June 24: Lower Storm Chances, Daily Links

1:30PM UPDATE: Stubborn clouds have remained over Nashville all day, but as you can see on the satellite picture, the cloud cover is basically confined to a few counties around Nashville. 

 That’s why we haven’t warmed up to the 90s like I anticipated this morning — I’ll trade a busted forecast for some relief from the head though!
WEATHER

Yesterday’s storms took a while to get going, but once they did…
that-escalated-quickly-anchorman-gif

We had some hail reports as the storms intensified, some wind damage around Murfreesboro, and enough rain to cause flooding problems in Rutherford and Williamson counties.  (The latest list of severe weather reports from the National Weather Service is here.)  The radar-estimated rainfall totals were mostly in the 3-4″ range:
CIQTU2ZW8AAT_Om.jpg large

Parts of Benton, Carroll and Decatur counties picked up some heavy rain as well:
VIDEO RADAR

But the storms diminished after midnight, and we’ll see mostly dry weather today and tomorrow — I’ll leave the storm chances in the 20% “I can’t completely rule it out” category.  Limited storm chances mean hotter temperatures…the good news is that the humidity today won’t be as dreadful as it was yesterday.  Temperatures will reach the low 90s…
PAUL RPM 4KM Temperature

…with this afternoon’s heat indices reaching the mid to upper 90s:
PAUL RPM 4KM HEAT INDEX

I’ll be honest: tomorrow’s heat looks pretty nasty.  Right now I’m forecasting a high of 97, and the heat index could climb into the 105-110 range (which could prompt a heat advisory from the National Weather Service).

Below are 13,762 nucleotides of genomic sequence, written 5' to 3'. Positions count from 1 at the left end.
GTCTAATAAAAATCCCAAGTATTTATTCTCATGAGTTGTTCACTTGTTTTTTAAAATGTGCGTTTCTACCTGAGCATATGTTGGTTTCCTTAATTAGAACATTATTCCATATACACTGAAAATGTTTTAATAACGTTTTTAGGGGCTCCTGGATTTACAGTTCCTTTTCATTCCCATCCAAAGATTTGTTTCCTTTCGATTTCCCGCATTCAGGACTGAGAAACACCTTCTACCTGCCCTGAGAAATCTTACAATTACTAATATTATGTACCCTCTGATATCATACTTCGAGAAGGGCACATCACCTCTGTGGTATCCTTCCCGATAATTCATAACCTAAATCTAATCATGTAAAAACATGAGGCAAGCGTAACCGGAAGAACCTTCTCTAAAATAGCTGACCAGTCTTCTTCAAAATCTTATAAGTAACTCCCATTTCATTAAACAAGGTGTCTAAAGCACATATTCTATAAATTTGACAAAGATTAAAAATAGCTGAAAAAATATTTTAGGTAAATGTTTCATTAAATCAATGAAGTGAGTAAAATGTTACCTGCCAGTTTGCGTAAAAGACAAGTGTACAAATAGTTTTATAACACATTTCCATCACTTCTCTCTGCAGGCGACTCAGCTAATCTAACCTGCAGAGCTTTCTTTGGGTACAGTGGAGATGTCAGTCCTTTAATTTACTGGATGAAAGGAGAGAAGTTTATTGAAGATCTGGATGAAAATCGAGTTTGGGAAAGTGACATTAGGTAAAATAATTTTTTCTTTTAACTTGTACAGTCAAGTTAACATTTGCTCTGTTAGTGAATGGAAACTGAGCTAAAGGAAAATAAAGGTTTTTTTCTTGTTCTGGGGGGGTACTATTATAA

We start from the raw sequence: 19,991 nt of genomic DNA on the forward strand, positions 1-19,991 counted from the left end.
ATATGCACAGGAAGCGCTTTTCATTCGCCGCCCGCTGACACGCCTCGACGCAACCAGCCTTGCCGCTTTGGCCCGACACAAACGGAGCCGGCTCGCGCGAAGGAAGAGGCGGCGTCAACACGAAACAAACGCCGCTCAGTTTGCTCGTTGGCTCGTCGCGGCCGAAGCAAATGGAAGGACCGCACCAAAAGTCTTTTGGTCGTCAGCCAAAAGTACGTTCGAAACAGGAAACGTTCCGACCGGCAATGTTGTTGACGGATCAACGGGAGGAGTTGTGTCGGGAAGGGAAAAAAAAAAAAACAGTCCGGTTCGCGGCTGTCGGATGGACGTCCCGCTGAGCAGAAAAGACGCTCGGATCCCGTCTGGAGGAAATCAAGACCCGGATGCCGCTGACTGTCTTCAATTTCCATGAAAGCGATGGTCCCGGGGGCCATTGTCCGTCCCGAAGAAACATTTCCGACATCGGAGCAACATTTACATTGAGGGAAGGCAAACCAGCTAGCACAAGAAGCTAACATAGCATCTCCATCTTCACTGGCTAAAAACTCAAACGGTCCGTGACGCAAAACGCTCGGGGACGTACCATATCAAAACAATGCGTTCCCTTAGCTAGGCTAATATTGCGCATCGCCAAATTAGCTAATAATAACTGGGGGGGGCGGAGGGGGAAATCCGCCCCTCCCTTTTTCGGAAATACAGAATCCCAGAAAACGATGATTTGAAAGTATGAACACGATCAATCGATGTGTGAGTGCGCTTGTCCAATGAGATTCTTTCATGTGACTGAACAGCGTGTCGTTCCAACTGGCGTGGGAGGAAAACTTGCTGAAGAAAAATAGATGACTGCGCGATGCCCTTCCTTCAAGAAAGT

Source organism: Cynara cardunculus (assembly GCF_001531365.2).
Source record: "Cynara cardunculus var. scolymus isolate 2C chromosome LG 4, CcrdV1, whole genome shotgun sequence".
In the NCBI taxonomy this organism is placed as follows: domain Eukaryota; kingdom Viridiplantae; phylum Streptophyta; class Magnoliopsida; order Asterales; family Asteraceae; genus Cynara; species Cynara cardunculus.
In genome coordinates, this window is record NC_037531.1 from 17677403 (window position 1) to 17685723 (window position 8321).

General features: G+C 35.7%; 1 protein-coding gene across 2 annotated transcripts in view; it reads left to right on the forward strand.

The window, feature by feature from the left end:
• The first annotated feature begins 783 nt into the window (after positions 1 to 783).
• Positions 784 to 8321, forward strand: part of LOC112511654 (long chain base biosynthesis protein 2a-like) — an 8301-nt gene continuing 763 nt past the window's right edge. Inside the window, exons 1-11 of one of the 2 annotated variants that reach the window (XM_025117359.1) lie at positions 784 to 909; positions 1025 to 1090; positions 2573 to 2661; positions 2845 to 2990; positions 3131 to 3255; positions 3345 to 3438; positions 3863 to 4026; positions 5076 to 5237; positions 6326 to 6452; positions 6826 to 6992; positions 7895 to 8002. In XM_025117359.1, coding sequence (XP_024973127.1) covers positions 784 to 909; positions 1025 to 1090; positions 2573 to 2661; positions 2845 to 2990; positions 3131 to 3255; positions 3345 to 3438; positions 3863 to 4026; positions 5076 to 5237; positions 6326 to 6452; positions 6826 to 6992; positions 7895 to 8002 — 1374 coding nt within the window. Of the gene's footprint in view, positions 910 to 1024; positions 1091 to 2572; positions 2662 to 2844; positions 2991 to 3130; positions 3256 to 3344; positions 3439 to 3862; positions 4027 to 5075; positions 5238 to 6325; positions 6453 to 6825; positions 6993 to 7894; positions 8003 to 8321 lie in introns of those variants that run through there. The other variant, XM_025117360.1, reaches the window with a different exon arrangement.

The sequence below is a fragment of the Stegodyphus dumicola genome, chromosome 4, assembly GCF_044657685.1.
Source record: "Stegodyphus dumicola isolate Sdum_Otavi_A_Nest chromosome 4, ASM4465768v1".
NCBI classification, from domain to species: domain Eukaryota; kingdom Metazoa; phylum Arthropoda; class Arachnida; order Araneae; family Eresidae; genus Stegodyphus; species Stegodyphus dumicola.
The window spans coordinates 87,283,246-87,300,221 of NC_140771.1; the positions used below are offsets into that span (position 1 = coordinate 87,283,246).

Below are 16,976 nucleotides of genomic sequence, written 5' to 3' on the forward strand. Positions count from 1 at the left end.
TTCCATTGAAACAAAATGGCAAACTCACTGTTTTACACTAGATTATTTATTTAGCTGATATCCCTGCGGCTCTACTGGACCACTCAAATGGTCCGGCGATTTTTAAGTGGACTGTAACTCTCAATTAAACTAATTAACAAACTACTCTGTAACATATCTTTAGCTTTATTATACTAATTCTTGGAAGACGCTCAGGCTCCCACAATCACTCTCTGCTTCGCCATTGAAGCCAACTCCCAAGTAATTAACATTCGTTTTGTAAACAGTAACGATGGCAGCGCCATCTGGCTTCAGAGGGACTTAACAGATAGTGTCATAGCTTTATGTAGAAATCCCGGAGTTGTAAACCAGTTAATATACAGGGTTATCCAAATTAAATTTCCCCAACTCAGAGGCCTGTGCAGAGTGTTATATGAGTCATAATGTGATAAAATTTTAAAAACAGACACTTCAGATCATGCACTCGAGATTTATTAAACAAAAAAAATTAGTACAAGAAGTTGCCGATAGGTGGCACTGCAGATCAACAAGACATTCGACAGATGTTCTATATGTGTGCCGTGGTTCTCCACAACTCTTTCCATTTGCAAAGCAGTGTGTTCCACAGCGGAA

of-course

Relief from the heat will arrive in time for the weekend…
winning

…but as the cold front responsible for that relief moves in, some strong to severe storms could develop on Friday.  The Storm Prediction Center has included the western half of the Midstate in a “Slight Risk” of severe weather (level 2 out of 5), with a “Marginal Risk” (level 1 of 5) for the rest of the area:
PAUL SEVERE RISK REGION

The SPC’s Short-Range Ensemble Model (SREF) shows that the greatest severe potential will take shape to our west, but it still indicates a 50-70% chance of storms with enough organization to produce a damaging-wind threat (and that number has been increasing with every new batch of model data):
SREF_prob_combined_supercell__f063

The analog forecasts (comparing the forecast weather pattern to similar patterns in the past) estimates a 50-60% chance of at least one severe report in the Midstate on Friday:
SVRall_N1_110km_gfs212F072

The rain chances will linger through the first half of the day Saturday, then drier weather should be in place by Saturday afternoon and evening.  The humidity will be noticeably lower as well, which will allow temperatures to drop to the low 60s Sunday morning and again Monday morning.  Sounds like windows-open weather to me!
7 Day PM

 

LINKS

Some weather stuff, and lots of space nerdery today…

About paulheggen33

Morning meteorologist for WNCN-TV in Raleigh.
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